A two-bedroom Dumbo apartment on the market for $2.6 million has buyers wondering if they should do it for the ’Gram.
The New York Post is reporting the condo on Washington Street in the trendy neighborhood has that extra something thanks to the fact it’s located on one of Brooklyn’s most Instagramable streets.
The foot of Washington Street famously offers breathtaking views of the Manhattan Bridge and portions of the mid-town Manhattan skyline which, when looked at at the right angle, centers the Empire State Building between the feet of blue bridge’s Brooklyn tower.
Recent construction of buildings on the Manhattan side has obstructed that particular view just a bit, but that hasn’t stopped tourists from stopping by to have their Instagram moment.
While the apartment for sale doesn’t offer the same views of the cobblestone street below, it does have other features going for it, including exposed brick walls, old-school timber beams and columns, giant windows and soaring 12-foot ceilings.
The recently renovated home also has a chef’s kitchen, large living room with built-in bookshelves and two built-in desks, and a stackable washer and dryer in a laundry room tucked behind a sliding barn door.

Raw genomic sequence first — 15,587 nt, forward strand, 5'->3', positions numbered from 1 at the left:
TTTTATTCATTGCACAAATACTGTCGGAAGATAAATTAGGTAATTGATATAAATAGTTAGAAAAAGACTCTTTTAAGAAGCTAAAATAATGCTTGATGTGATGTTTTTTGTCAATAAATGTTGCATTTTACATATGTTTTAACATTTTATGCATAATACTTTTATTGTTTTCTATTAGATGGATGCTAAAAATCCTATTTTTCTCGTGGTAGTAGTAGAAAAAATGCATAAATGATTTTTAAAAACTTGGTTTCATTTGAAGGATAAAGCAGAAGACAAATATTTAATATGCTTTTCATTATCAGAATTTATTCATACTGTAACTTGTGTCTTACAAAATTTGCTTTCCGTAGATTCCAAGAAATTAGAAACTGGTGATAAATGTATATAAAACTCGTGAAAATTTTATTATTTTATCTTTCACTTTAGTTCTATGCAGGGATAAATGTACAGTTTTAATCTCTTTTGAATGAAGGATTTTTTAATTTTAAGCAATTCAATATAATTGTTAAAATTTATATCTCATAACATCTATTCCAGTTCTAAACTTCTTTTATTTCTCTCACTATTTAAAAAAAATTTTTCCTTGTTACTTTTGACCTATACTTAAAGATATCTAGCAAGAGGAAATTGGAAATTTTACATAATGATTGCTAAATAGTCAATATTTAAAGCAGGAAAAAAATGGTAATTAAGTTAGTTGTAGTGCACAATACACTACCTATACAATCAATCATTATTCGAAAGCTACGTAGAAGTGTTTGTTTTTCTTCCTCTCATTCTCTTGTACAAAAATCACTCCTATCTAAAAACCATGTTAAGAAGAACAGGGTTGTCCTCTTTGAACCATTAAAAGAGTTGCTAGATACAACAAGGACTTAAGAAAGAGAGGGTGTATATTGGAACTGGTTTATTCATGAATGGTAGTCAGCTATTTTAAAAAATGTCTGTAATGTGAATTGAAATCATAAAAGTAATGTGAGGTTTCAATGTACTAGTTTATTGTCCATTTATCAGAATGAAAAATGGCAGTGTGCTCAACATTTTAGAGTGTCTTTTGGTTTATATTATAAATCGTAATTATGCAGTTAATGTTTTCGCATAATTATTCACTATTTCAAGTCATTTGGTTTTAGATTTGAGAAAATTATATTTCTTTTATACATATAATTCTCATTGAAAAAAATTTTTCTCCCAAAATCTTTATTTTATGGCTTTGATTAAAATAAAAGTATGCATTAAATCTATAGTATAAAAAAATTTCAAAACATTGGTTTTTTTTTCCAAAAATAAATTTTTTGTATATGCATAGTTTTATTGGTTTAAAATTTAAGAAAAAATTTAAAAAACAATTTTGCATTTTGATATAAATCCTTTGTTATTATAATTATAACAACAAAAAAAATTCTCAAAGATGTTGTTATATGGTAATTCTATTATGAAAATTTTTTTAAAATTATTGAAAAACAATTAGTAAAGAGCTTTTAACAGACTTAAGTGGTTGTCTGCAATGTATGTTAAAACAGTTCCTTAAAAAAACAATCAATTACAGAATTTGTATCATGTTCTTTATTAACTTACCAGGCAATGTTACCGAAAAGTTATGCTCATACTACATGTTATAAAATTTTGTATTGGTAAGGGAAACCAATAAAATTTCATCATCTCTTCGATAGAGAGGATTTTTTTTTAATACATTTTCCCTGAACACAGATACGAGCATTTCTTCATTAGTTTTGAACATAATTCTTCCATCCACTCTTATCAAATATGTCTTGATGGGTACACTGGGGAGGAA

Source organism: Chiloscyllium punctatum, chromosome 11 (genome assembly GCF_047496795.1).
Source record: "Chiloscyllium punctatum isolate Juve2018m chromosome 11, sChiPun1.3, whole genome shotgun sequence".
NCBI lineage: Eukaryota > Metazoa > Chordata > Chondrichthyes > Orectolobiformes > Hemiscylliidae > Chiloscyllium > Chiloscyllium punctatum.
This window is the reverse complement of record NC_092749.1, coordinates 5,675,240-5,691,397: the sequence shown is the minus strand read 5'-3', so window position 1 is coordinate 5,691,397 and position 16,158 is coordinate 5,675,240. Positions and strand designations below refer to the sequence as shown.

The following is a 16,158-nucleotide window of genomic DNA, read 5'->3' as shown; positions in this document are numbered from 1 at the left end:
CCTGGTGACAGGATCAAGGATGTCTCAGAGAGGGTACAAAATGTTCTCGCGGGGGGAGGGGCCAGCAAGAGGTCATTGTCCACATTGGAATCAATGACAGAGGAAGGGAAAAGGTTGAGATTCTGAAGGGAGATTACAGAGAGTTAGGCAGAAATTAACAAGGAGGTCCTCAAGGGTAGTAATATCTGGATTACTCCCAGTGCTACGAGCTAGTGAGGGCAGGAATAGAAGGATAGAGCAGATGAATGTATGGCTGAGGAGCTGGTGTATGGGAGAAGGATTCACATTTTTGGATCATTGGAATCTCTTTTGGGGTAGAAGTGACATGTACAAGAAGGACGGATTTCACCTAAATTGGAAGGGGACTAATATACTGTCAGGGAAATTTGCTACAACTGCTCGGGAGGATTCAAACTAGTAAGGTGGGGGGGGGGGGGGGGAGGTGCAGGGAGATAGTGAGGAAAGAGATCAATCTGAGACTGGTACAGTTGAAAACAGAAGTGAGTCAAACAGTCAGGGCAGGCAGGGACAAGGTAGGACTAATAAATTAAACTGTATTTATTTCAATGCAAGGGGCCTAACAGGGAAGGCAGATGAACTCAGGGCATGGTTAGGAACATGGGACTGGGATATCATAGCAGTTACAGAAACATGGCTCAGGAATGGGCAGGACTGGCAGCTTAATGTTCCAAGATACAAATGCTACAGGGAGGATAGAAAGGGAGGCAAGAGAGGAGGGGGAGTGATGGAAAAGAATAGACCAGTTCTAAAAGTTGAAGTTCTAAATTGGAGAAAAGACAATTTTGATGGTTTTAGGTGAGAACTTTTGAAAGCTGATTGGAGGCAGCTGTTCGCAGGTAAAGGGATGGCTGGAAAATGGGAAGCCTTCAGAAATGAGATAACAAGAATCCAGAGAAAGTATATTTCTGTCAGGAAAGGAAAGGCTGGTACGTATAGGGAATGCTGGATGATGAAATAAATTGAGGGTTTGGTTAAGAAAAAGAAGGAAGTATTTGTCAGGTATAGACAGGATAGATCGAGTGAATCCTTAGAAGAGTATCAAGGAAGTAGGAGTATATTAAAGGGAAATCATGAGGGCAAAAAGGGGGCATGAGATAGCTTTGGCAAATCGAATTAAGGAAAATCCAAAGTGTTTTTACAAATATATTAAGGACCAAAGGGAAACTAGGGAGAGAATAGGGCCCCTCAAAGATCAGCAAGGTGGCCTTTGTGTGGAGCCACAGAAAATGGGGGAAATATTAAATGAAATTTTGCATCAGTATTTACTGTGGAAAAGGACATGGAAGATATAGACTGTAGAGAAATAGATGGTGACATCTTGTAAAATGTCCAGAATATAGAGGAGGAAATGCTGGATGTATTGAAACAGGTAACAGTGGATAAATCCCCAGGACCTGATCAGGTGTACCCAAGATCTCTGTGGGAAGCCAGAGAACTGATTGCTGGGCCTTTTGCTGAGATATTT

It’s also within walking distance of Brooklyn Bridge Park as well as Downtown Brooklyn and Brooklyn Heights — where more photos can be taken from its beloved promenade.
The building in which the apartment is located was built in the late 1800s as the home to the Tubal Cain Iron Works factory. It was converted to condos in 2001, with 13 residences inside.
Even before it became an Instagram hotspot, Washington Street and its surroundings have long used as a place to put images on celluloid. The video for Randy Newman’s beloved (if sarcastic) ode to Los Angeles, “I Love L.A.” opens in the then-downtrodden neighborhood; Al Pacino famously drove a Ferrari while blind there in “Scent of a Woman;” and both Cyndi Lauper an Jon Bon Jovi used the area to shoot album covers and art for “A Night to Remember” and “Destination Anywhere,” respectively.
And of course, there’s always this Jim-Steinman written, weirdly interesting period piece from Air Supply.
[New York Post] — Vince DiMiceli